Packwood, Bob
Redford, Robert
Walker, Hiram
Date Loaded
18 Jul 2005
Box
2049

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Page 1: TI21790874
THE TOBACCO INSTITUTE I il;'.~ 1 S'FltI,:I.;'I: NOIITI IVCE,%'q" 'IA'ASI IINiTI'ON. I)C "-'0ililll 211" 457-.II1110 * t11111 424-t111711 %VAI.TER N, %VOODSO.N ( ]lllll rll III1 ll,'ll | ill 11.~- ~lltll: AUG 2 9 1986 MEMORANDUM August 27, 1986 To: From: SubJ: ~nPresldents/Direct°rs , ~r~a~s-_Roo4Ys Seminar at Field Staff Meeting On Tuesday, September 16 (i p.m.), two grass roots experts will be available to discuss communications ideas. Jack Bonnet and Mike Graham are both engaging and effective; and while they don't have any "magic" answers, I hope they can help all of us focus more clearly on our grass roots capabilities and needs. Enclosed is some information on both of these communications operations. WNW:sc Enclosures CC: Bill Buckley Hurst Marshall Roger Mozingo T121790874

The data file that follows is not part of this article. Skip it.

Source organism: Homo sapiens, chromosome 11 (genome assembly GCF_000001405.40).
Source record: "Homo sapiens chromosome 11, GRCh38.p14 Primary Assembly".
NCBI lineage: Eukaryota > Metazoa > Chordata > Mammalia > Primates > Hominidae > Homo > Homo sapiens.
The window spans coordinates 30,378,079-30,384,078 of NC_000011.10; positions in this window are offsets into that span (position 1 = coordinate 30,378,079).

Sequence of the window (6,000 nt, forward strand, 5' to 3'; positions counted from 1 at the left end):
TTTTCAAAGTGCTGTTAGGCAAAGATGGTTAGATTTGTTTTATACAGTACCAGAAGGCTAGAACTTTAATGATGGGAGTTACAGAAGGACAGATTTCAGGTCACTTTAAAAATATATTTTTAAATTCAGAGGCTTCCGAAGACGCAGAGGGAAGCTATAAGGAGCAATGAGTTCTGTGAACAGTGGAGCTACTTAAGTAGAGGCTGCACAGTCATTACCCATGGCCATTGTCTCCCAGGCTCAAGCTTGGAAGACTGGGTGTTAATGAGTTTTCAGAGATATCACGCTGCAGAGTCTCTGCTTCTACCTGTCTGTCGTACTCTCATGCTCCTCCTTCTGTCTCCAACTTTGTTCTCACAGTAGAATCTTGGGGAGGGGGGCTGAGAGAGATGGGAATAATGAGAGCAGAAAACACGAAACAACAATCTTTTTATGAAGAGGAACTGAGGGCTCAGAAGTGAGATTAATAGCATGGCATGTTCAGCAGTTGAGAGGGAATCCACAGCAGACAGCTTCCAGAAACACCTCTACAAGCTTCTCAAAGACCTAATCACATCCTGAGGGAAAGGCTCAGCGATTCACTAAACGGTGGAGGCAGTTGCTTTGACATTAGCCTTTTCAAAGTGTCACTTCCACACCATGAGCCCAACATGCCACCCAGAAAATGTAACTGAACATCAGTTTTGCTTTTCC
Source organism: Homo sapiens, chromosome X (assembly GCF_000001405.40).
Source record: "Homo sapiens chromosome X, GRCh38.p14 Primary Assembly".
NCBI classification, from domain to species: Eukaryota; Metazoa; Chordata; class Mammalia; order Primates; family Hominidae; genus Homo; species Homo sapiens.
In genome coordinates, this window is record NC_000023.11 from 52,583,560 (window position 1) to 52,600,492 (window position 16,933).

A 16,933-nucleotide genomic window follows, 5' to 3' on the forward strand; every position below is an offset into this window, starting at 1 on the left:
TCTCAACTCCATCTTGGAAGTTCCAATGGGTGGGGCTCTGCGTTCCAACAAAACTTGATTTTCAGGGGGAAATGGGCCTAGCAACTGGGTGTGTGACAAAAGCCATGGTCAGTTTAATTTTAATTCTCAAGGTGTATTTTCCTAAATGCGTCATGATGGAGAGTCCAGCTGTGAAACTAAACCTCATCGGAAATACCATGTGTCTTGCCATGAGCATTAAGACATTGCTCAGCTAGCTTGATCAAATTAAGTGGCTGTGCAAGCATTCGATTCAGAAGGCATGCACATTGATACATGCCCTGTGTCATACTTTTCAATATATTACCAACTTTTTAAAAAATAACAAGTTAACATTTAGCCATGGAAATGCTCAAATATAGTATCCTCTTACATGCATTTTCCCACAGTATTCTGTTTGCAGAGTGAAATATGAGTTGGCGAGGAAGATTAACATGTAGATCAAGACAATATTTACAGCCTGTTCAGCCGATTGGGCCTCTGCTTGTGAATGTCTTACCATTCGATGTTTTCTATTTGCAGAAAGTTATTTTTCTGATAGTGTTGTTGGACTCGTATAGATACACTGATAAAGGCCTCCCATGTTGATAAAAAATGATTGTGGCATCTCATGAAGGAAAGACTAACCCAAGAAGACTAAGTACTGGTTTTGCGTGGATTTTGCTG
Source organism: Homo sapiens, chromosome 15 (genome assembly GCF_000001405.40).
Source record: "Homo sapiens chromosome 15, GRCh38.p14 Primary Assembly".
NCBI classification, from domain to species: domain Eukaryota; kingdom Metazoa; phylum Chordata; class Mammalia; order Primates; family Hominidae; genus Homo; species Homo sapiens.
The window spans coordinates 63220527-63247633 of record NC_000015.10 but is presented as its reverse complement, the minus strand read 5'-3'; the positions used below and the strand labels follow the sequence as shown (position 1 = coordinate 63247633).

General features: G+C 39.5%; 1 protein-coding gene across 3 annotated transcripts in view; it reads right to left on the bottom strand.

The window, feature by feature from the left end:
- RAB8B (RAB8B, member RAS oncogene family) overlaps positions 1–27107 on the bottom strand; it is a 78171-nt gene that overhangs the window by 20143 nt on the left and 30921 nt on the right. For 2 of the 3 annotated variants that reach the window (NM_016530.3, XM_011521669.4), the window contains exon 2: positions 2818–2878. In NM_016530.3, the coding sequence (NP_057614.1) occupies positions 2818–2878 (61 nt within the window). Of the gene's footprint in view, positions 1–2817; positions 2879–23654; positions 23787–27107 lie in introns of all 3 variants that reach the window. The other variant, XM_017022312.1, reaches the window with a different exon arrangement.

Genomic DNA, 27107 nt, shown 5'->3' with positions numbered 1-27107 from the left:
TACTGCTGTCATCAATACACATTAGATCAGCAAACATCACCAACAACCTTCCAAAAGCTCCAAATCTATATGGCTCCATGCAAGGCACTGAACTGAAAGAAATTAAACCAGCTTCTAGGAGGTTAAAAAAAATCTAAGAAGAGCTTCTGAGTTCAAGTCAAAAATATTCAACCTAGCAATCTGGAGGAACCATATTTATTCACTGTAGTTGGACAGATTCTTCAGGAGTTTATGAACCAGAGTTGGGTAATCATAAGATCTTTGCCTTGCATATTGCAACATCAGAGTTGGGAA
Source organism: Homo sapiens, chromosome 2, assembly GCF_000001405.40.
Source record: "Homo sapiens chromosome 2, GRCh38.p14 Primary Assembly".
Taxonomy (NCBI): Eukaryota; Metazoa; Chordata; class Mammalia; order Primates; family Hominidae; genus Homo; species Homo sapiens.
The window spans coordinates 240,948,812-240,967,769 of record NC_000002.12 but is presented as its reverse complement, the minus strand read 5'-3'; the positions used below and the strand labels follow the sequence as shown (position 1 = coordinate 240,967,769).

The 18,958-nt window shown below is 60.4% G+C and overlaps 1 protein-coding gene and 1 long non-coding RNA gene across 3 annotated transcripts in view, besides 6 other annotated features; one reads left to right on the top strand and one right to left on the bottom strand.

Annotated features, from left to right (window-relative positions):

Page 2: TI21790875